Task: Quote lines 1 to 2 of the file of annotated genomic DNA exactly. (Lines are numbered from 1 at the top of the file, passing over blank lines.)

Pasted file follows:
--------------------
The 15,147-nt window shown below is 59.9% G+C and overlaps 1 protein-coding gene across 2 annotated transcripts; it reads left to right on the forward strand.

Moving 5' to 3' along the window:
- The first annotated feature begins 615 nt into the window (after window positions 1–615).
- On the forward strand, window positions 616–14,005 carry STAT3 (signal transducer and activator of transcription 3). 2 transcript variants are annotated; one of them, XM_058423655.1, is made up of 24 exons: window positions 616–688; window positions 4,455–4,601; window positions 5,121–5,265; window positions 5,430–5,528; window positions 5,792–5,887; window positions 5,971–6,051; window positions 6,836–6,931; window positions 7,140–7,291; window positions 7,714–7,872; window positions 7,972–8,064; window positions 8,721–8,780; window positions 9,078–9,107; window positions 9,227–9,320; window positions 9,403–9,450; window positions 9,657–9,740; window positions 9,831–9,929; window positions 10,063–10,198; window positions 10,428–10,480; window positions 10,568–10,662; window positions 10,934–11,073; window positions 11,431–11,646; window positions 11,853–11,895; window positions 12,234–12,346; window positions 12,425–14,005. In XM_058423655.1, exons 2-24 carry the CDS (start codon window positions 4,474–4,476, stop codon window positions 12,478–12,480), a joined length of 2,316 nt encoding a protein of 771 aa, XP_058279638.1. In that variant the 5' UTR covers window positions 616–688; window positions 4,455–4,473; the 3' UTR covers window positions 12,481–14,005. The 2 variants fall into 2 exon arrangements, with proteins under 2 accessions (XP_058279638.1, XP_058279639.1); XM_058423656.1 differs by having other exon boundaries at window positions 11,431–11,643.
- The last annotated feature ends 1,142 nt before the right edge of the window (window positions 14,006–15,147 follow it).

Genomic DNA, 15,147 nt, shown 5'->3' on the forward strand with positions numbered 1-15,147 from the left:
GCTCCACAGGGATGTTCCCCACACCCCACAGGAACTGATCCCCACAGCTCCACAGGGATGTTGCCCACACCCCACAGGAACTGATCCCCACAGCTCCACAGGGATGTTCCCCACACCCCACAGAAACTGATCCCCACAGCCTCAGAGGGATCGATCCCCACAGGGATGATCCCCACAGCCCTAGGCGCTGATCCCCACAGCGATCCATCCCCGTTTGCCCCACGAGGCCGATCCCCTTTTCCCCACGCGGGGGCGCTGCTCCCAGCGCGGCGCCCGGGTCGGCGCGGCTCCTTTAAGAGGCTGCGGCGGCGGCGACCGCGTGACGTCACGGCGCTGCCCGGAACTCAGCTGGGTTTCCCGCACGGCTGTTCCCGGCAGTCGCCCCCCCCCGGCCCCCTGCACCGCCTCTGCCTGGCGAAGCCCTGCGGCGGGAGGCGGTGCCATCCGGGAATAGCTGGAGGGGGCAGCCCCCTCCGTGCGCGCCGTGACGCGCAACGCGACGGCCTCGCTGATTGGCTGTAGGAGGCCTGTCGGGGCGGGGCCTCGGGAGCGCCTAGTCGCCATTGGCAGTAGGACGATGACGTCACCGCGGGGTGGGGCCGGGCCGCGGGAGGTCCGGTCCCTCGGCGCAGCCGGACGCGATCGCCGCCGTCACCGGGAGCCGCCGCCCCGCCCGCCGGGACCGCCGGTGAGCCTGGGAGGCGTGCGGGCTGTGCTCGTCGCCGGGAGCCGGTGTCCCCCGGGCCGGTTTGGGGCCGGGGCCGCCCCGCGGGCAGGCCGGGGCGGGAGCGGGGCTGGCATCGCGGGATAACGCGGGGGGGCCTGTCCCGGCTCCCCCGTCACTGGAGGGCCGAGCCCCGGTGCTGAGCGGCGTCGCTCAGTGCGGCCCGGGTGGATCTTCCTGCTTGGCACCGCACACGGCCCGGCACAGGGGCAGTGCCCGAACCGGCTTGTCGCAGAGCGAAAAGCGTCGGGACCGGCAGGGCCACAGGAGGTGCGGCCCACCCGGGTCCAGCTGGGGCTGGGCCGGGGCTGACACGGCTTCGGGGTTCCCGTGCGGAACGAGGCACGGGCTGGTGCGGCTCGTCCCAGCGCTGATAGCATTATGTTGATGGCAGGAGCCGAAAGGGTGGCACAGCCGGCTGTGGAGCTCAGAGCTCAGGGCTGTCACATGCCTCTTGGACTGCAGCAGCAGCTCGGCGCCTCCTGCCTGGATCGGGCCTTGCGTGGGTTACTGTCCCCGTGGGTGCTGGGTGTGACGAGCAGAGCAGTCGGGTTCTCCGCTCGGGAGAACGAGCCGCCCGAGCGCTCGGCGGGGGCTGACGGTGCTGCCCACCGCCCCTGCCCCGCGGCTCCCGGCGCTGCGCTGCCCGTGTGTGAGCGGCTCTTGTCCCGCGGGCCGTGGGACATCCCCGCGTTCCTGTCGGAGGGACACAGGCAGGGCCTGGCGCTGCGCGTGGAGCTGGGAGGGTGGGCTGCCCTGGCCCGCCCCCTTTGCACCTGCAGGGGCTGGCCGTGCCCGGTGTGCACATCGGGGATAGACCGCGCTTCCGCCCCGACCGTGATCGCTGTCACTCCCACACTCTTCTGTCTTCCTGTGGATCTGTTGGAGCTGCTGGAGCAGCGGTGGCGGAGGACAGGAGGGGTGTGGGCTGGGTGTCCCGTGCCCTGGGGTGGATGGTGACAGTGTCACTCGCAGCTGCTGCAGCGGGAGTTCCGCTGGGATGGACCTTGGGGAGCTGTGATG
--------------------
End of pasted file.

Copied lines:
The 15,147-nt window shown below is 59.9% G+C and overlaps 1 protein-coding gene across 2 annotated transcripts; it reads left to right on the forward strand.

Moving 5' to 3' along the window: